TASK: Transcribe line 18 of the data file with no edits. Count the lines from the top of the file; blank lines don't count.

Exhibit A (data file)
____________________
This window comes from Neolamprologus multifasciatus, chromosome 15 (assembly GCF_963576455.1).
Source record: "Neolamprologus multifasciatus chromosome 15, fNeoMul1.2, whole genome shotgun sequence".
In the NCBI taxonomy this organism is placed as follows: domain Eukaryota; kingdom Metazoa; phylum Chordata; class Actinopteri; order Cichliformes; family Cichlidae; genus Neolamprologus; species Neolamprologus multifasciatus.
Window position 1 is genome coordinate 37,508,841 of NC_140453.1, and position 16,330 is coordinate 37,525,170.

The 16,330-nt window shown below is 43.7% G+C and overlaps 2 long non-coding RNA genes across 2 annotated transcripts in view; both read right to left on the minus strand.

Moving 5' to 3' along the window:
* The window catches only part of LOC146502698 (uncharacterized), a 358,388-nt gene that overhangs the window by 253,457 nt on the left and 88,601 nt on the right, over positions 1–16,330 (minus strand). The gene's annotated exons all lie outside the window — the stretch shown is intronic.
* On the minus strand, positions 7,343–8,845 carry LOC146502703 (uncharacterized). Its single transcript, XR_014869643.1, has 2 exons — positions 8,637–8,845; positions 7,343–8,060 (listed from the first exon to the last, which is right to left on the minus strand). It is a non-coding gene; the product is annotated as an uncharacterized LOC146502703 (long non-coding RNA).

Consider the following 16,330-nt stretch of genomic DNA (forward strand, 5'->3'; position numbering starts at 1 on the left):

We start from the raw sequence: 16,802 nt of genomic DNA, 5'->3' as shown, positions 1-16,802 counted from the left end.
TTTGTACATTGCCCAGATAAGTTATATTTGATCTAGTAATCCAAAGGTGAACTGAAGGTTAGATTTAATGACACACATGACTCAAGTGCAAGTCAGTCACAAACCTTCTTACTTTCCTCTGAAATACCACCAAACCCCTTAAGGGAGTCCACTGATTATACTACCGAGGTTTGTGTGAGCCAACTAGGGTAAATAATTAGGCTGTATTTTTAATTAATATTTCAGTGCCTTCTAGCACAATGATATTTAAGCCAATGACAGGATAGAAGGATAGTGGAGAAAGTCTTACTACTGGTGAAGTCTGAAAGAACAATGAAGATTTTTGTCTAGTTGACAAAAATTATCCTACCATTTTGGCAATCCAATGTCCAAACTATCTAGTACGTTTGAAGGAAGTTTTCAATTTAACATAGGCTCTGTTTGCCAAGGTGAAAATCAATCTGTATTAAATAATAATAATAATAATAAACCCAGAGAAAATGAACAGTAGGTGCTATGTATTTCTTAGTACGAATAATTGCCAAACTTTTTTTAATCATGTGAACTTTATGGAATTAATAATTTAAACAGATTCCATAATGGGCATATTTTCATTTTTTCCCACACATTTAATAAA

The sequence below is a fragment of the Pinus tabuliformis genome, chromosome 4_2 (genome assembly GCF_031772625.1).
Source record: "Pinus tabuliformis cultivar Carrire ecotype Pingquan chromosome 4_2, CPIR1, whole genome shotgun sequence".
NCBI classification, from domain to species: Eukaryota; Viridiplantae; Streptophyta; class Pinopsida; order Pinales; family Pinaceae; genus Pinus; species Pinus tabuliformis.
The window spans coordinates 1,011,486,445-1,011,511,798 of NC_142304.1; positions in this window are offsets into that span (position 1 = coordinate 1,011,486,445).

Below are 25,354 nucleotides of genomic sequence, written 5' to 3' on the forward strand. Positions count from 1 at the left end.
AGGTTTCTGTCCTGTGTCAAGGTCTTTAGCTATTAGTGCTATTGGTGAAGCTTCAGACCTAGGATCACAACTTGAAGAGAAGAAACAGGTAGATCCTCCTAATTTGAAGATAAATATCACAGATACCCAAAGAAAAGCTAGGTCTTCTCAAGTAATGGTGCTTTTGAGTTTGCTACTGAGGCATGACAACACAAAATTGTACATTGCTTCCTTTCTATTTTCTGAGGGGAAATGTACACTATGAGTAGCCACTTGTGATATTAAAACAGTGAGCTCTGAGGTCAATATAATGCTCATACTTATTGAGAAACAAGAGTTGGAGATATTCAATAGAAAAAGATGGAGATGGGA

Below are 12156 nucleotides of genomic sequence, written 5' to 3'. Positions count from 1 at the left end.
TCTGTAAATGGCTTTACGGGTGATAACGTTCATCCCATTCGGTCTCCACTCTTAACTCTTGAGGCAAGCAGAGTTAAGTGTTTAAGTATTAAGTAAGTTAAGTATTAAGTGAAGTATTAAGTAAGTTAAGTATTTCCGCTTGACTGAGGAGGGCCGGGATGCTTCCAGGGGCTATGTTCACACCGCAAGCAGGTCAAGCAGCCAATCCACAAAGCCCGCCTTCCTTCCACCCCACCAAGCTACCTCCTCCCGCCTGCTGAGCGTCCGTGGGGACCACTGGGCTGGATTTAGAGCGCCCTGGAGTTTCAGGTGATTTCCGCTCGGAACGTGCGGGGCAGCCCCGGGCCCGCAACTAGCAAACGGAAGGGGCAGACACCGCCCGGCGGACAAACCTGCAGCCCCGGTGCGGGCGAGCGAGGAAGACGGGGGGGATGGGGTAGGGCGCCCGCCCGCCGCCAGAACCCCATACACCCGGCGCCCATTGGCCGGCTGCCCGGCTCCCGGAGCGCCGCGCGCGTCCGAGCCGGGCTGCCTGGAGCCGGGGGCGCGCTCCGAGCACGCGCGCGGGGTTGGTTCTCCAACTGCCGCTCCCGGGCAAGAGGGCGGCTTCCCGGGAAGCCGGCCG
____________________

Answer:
Below are 12156 nucleotides of genomic sequence, written 5' to 3'. Positions count from 1 at the left end.